The New York Times unloads on Gov. Scott Walker this morning after emails leaked last week revealed the Governor solicited donations from wealthy donors and corporations. Those same leaked documents give more insight to the speculation that Gov. Walker's campaign illegally coordinated with outside groups to spend money and earn votes for Republican campaigns.

The New York Times An Email Trail Leads To Governor Walker

Editorial Board 

Anyone looking for more evidence that politicians pay no attention to campaign contribution limits will find it in an astonishing trove of documents leaked to The Guardian, which published a report last week about the secret money that has recently flooded Wisconsin state politics.

The roughly 1,500 pages of emails, financial records and court filings — most of which have not been made public until now — were collected during an investigation of possible campaign-finance violations by Gov. Scott Walker’s campaign to beat back a 2012 recall effort.

After the recall failed, prosecutors alleged that the Walker campaign had skirted state law by asking donors to send contributions to ostensibly independent conservative groups — primarily the Wisconsin Club for Growth. Unlike a campaign committee, these tax-exempt groups have no limits on how much money they may receive, and no requirement to publicly disclose their donors under state law. But they are not allowed to work with a campaign to urge voters to vote for a candidate, because that would essentially allow donors to funnel money toward these groups to get around contribution limits that apply to campaign committees.

Reading the emails revealed by The Guardian, it appears that is exactly what the Walker campaign did.

In one email, Kate Doner, Mr. Walker’s top fund-raiser, wrote to the governor’s advisers with suggestions on how to save Mr. Walker’s job. “Corporations. Go heavy after them to give,” she wrote. “Take Koch’s money.” And: “Get on a plane to Vegas and sit down with Sheldon Adelson. Ask for $1m now.”

In another, Mr. Walker wrote to Ms. Doner, “I got $1 million from John Menard today,” referring to a wealthy businessman who donated that amount about a week later — as a corporate donation to the Wisconsin Club for Growth, which Ms. Doner had said should be the clearinghouse for all ads in order “to ensure correct messaging.”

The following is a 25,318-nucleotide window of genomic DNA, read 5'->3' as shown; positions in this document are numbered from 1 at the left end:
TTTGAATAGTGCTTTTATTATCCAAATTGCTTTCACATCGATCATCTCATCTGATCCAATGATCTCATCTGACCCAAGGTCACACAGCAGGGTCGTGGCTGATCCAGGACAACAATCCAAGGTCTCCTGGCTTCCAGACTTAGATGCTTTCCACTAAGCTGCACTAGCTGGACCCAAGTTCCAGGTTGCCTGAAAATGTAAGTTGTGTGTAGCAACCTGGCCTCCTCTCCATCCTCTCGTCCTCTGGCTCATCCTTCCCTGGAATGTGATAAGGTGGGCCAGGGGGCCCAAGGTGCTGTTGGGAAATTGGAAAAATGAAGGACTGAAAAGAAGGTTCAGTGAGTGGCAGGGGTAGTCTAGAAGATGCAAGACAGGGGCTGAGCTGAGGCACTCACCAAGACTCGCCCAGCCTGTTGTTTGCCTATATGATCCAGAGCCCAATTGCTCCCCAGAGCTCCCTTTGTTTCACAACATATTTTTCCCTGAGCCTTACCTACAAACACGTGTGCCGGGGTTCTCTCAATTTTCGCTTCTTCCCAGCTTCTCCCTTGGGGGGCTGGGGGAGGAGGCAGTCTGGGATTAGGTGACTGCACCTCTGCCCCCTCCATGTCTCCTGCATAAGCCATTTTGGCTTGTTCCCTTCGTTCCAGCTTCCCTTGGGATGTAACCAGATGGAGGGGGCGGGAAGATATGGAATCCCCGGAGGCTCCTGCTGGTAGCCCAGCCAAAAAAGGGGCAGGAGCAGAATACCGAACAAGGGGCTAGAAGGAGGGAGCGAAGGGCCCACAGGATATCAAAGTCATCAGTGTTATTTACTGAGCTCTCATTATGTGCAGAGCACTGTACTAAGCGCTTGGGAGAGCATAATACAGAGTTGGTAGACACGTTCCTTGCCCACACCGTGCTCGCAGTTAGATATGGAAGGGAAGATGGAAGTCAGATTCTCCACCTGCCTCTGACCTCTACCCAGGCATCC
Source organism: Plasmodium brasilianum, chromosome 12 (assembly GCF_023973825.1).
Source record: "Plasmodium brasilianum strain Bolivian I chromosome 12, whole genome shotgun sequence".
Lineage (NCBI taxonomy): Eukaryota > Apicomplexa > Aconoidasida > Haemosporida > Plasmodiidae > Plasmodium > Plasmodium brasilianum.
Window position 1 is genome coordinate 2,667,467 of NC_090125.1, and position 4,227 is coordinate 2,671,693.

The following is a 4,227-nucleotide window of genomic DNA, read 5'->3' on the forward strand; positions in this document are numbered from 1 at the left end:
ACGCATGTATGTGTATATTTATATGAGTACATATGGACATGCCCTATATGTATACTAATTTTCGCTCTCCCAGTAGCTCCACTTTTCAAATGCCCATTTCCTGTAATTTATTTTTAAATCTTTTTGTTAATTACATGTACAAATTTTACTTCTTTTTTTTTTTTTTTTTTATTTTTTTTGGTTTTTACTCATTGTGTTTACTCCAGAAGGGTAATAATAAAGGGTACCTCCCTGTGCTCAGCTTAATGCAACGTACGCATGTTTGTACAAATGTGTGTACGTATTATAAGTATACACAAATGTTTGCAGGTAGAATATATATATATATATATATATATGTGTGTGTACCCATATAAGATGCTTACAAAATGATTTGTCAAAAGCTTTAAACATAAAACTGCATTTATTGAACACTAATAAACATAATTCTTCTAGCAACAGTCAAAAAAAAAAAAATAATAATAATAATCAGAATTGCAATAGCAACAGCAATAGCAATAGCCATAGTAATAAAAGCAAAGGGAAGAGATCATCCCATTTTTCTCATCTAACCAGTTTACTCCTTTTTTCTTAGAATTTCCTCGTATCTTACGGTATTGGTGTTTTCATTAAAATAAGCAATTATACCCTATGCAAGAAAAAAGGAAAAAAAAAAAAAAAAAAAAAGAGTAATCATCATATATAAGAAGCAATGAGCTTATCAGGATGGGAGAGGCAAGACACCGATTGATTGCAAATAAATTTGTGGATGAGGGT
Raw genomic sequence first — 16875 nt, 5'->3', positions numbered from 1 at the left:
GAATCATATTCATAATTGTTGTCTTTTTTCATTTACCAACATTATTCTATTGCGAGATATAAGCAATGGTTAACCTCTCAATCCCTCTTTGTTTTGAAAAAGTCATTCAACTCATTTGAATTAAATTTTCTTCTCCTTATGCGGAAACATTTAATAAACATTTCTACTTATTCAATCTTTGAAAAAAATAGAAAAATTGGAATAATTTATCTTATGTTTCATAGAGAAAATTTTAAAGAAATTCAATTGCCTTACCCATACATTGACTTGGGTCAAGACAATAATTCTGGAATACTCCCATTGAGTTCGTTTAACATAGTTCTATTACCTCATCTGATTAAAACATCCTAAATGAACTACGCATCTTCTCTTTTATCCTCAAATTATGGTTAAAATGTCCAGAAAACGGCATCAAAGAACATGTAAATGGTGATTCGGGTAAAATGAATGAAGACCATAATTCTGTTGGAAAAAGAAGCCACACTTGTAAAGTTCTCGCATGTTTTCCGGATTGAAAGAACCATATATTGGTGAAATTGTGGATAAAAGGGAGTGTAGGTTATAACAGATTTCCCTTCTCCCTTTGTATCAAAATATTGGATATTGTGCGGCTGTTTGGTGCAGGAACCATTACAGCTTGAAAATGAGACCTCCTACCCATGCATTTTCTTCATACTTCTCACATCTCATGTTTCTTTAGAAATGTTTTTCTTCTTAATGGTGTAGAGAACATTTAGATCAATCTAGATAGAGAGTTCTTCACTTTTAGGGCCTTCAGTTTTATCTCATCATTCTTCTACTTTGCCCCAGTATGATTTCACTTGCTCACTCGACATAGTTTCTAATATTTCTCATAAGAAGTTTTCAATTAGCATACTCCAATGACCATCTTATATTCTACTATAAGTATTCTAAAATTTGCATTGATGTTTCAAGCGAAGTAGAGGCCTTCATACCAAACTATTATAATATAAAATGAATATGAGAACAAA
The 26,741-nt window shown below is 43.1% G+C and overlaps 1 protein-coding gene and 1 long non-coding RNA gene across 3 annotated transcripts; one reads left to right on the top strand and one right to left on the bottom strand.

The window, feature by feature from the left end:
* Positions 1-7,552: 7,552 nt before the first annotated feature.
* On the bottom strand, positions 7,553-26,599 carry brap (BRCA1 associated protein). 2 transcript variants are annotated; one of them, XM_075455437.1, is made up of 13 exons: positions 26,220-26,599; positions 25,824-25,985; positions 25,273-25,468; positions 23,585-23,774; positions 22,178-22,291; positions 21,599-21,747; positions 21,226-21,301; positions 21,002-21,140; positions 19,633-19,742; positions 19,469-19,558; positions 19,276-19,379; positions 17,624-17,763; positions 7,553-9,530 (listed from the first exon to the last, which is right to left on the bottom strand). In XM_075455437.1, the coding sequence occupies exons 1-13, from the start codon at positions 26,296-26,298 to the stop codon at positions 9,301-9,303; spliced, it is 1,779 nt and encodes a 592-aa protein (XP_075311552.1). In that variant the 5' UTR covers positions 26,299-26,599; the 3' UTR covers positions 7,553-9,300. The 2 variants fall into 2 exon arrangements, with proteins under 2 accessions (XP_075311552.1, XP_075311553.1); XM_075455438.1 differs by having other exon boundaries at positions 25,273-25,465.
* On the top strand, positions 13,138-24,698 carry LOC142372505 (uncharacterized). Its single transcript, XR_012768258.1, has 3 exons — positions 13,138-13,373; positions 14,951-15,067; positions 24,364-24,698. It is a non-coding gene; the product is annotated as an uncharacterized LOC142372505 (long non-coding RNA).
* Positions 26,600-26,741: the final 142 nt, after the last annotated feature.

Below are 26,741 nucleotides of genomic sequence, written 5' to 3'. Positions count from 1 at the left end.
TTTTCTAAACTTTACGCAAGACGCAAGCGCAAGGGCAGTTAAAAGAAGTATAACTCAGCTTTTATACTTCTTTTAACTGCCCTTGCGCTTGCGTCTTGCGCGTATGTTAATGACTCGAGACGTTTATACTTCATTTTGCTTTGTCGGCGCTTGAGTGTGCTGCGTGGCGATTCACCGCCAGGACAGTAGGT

Memos on checks written to the Club for Growth and other groups said “because Scott Walker asked,” or “to fight the Walker recall.” Mr. Walker wrote personal thank-you notes to the donors. Other documents uncovered by The Guardian show that a top political strategist was arranging TV and radio ad spending for both Mr. Walker’s campaign and the outside groups at the same time.

Was it illegal? Mr. Walker, his campaign aides and the outside groups have all denied wrongdoing, saying they were simply fighting for the same cause. In 2015, the Wisconsin Supreme Court’s conservative majority shut down the investigation before any charges were brought. The court also ordered the destruction of the documents.

But at least two of the court’s justices who voted to end the inquiry also benefited from millions of dollars spent by some of the same conservative groups backing Mr. Walker, including the Club for Growth, in their own re-election campaigns in recent years. Republican operatives knew that losing the court’s conservative majority would spell the end of Mr. Walker’s right-wing, anti-union agenda.

The special prosecutor handling the investigation requested that several justices recuse themselves from the case for this reason, but they refused. Prosecutors have appealed that refusal, and the court’s decision to end the investigation, to the United States Supreme Court, which will consider whether to take the case in the coming weeks.

Versions of this sad story are playing out across the country, thanks in large part to the Supreme Court’s 2010 Citizens United decision, in which a 5-to-4 majority upheld the right of corporations and labor unions to spend unlimited amounts of money on elections, so long as they remained independent of the candidates.

Justice Anthony Kennedy wrote that “by definition, an independent expenditure is political speech presented to the electorate that is not coordinated with a candidate.” The court also said that “prompt disclosure” of the sources of independent spending would help the public “hold corporations and elected officials accountable for their positions and supporters.”

Yet what’s happening in Wisconsin gives the lie to both of these claims. Politicians vacuum up millions of dollars from supposedly independent groups, and it all happens in the dark.